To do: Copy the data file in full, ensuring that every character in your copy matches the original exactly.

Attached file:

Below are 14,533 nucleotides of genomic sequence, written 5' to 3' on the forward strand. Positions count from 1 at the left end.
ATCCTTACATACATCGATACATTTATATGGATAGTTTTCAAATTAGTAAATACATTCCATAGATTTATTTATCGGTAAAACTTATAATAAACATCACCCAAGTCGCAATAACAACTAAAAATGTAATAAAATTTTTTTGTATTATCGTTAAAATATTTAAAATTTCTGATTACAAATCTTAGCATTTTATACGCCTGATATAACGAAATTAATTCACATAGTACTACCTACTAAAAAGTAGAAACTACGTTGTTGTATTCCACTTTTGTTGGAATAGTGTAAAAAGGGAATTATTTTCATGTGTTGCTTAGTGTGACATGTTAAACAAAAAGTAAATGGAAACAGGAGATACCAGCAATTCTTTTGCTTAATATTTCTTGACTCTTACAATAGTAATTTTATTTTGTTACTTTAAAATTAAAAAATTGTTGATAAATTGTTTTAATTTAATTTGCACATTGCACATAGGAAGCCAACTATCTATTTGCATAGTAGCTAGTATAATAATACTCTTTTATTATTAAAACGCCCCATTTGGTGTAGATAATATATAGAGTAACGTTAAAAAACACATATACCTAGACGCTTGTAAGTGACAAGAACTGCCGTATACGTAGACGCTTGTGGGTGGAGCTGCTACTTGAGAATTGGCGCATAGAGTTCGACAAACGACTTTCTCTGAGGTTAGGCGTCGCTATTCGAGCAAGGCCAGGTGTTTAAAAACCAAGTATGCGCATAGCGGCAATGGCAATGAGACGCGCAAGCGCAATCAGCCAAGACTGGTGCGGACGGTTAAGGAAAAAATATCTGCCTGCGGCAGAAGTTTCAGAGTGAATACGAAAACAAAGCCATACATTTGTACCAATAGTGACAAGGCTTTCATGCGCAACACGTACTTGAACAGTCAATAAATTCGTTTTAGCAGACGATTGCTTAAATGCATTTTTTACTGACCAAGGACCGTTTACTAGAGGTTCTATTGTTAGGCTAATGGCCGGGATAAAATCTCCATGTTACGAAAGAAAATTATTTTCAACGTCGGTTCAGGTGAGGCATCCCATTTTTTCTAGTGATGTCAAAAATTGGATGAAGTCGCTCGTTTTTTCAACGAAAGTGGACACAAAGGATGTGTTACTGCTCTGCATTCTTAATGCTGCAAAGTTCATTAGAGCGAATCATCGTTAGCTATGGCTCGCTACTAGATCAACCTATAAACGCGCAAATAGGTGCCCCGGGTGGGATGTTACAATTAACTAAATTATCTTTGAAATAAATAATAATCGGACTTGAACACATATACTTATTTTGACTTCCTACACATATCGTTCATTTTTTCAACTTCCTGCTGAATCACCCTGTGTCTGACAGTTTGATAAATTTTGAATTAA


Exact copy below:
Below are 14,533 nucleotides of genomic sequence, written 5' to 3' on the forward strand. Positions count from 1 at the left end.
ATCCTTACATACATCGATACATTTATATGGATAGTTTTCAAATTAGTAAATACATTCCATAGATTTATTTATCGGTAAAACTTATAATAAACATCACCCAAGTCGCAATAACAACTAAAAATGTAATAAAATTTTTTTGTATTATCGTTAAAATATTTAAAATTTCTGATTACAAATCTTAGCATTTTATACGCCTGATATAACGAAATTAATTCACATAGTACTACCTACTAAAAAGTAGAAACTACGTTGTTGTATTCCACTTTTGTTGGAATAGTGTAAAAAGGGAATTATTTTCATGTGTTGCTTAGTGTGACATGTTAAACAAAAAGTAAATGGAAACAGGAGATACCAGCAATTCTTTTGCTTAATATTTCTTGACTCTTACAATAGTAATTTTATTTTGTTACTTTAAAATTAAAAAATTGTTGATAAATTGTTTTAATTTAATTTGCACATTGCACATAGGAAGCCAACTATCTATTTGCATAGTAGCTAGTATAATAATACTCTTTTATTATTAAAACGCCCCATTTGGTGTAGATAATATATAGAGTAACGTTAAAAAACACATATACCTAGACGCTTGTAAGTGACAAGAACTGCCGTATACGTAGACGCTTGTGGGTGGAGCTGCTACTTGAGAATTGGCGCATAGAGTTCGACAAACGACTTTCTCTGAGGTTAGGCGTCGCTATTCGAGCAAGGCCAGGTGTTTAAAAACCAAGTATGCGCATAGCGGCAATGGCAATGAGACGCGCAAGCGCAATCAGCCAAGACTGGTGCGGACGGTTAAGGAAAAAATATCTGCCTGCGGCAGAAGTTTCAGAGTGAATACGAAAACAAAGCCATACATTTGTACCAATAGTGACAAGGCTTTCATGCGCAACACGTACTTGAACAGTCAATAAATTCGTTTTAGCAGACGATTGCTTAAATGCATTTTTTACTGACCAAGGACCGTTTACTAGAGGTTCTATTGTTAGGCTAATGGCCGGGATAAAATCTCCATGTTACGAAAGAAAATTATTTTCAACGTCGGTTCAGGTGAGGCATCCCATTTTTTCTAGTGATGTCAAAAATTGGATGAAGTCGCTCGTTTTTTCAACGAAAGTGGACACAAAGGATGTGTTACTGCTCTGCATTCTTAATGCTGCAAAGTTCATTAGAGCGAATCATCGTTAGCTATGGCTCGCTACTAGATCAACCTATAAACGCGCAAATAGGTGCCCCGGGTGGGATGTTACAATTAACTAAATTATCTTTGAAATAAATAATAATCGGACTTGAACACATATACTTATTTTGACTTCCTACACATATCGTTCATTTTTTCAACTTCCTGCTGAATCACCCTGTGTCTGACAGTTTGATAAATTTTGAATTAA